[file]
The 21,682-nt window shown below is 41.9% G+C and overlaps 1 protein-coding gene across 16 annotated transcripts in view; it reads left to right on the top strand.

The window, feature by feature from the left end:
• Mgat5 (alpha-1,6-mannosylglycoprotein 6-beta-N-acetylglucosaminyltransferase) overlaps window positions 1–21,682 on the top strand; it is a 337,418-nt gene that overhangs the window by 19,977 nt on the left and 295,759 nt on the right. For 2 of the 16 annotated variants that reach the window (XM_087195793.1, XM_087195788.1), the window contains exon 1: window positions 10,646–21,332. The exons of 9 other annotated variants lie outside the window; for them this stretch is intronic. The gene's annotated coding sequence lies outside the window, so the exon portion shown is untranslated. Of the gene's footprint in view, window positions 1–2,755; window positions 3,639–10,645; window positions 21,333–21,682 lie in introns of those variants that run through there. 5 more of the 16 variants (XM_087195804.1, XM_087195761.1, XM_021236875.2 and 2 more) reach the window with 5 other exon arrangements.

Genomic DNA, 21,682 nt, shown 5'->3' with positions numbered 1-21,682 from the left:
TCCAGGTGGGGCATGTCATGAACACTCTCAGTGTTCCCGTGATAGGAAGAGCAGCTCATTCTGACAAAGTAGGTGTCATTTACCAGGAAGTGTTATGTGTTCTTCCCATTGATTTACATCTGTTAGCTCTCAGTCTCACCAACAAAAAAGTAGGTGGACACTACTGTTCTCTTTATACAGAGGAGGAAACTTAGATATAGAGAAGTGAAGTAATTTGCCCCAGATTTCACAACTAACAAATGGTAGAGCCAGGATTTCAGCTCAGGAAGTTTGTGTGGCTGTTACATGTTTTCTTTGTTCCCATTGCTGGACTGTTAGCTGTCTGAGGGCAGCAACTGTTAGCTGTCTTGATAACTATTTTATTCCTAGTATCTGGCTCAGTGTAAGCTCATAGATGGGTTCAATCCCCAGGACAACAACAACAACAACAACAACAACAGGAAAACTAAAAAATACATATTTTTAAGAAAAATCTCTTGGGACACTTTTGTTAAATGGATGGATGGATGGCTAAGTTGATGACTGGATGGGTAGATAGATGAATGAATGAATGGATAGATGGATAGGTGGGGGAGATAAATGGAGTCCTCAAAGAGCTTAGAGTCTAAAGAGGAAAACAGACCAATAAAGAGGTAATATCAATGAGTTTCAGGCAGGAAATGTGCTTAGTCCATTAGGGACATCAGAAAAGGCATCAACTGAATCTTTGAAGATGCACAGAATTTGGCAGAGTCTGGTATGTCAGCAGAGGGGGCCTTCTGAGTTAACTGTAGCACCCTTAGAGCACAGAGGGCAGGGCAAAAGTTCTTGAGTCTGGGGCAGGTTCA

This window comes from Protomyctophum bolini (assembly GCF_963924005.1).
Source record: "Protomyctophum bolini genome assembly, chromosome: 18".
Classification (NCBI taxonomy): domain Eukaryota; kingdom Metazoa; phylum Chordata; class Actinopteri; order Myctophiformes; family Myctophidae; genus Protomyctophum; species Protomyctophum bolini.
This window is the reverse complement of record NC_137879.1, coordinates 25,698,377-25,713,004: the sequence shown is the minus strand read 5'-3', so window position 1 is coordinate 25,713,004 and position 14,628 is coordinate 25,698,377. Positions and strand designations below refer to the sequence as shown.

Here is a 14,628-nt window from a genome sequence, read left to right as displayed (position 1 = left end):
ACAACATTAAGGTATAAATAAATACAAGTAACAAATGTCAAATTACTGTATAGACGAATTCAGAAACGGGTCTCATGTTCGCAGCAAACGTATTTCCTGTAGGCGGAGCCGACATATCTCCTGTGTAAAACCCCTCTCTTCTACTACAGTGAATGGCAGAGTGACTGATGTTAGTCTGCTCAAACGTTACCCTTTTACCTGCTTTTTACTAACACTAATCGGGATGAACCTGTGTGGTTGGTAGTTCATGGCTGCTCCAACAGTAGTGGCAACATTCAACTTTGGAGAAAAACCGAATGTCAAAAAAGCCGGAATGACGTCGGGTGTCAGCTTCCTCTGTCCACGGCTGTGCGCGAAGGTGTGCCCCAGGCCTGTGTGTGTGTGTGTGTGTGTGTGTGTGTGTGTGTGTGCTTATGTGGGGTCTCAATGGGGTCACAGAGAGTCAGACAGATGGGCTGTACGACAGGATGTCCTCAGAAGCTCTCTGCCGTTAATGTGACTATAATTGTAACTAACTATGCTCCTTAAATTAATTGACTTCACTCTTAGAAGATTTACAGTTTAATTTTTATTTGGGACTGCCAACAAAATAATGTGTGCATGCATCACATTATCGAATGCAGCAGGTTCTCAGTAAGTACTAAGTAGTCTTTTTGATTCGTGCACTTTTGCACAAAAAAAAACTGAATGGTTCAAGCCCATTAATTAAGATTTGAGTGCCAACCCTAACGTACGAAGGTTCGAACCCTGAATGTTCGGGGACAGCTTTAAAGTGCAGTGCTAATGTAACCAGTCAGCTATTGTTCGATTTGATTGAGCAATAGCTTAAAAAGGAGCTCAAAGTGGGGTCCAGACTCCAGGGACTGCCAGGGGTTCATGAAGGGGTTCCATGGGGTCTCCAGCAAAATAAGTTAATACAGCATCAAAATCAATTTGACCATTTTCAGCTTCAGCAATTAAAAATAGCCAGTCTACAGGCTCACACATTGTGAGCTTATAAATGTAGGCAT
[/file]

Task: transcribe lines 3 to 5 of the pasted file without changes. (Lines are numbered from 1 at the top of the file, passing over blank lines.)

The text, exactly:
• Mgat5 (alpha-1,6-mannosylglycoprotein 6-beta-N-acetylglucosaminyltransferase) overlaps window positions 1–21,682 on the top strand; it is a 337,418-nt gene that overhangs the window by 19,977 nt on the left and 295,759 nt on the right. For 2 of the 16 annotated variants that reach the window (XM_087195793.1, XM_087195788.1), the window contains exon 1: window positions 10,646–21,332. The exons of 9 other annotated variants lie outside the window; for them this stretch is intronic. The gene's annotated coding sequence lies outside the window, so the exon portion shown is untranslated. Of the gene's footprint in view, window positions 1–2,755; window positions 3,639–10,645; window positions 21,333–21,682 lie in introns of those variants that run through there. 5 more of the 16 variants (XM_087195804.1, XM_087195761.1, XM_021236875.2 and 2 more) reach the window with 5 other exon arrangements.

Genomic DNA, 21,682 nt, shown 5'->3' with positions numbered 1-21,682 from the left:
TCCAGGTGGGGCATGTCATGAACACTCTCAGTGTTCCCGTGATAGGAAGAGCAGCTCATTCTGACAAAGTAGGTGTCATTTACCAGGAAGTGTTATGTGTTCTTCCCATTGATTTACATCTGTTAGCTCTCAGTCTCACCAACAAAAAAGTAGGTGGACACTACTGTTCTCTTTATACAGAGGAGGAAACTTAGATATAGAGAAGTGAAGTAATTTGCCCCAGATTTCACAACTAACAAATGGTAGAGCCAGGATTTCAGCTCAGGAAGTTTGTGTGGCTGTTACATGTTTTCTTTGTTCCCATTGCTGGACTGTTAGCTGTCTGAGGGCAGCAACTGTTAGCTGTCTTGATAACTATTTTATTCCTAGTATCTGGCTCAGTGTAAGCTCATAGATGGGTTCAATCCCCAGGACAACAACAACAACAACAACAACAACAGGAAAACTAAAAAATACATATTTTTAAGAAAAATCTCTTGGGACACTTTTGTTAAATGGATGGATGGATGGCTAAGTTGATGACTGGATGGGTAGATAGATGAATGAATGAATGGATAGATGGATAGGTGGGGGAGATAAATGGAGTCCTCAAAGAGCTTAGAGTCTAAAGAGGAAAACAGACCAATAAAGAGGTAATATCAATGAGTTTCAGGCAGGAAATGTGCTTAGTCCATTAGGGACATCAGAAAAGGCATCAACTGAATCTTTGAAGATGCACAGAATTTGGCAGAGTCTGGTATGTCAGCAGAGGGGGCCTTCTGAGTTAACTGTAGCACCCTTAGAGCACAGAGGGCAGGGCAAAAGTTCTTGAGTCTGGGGCAGGTTCA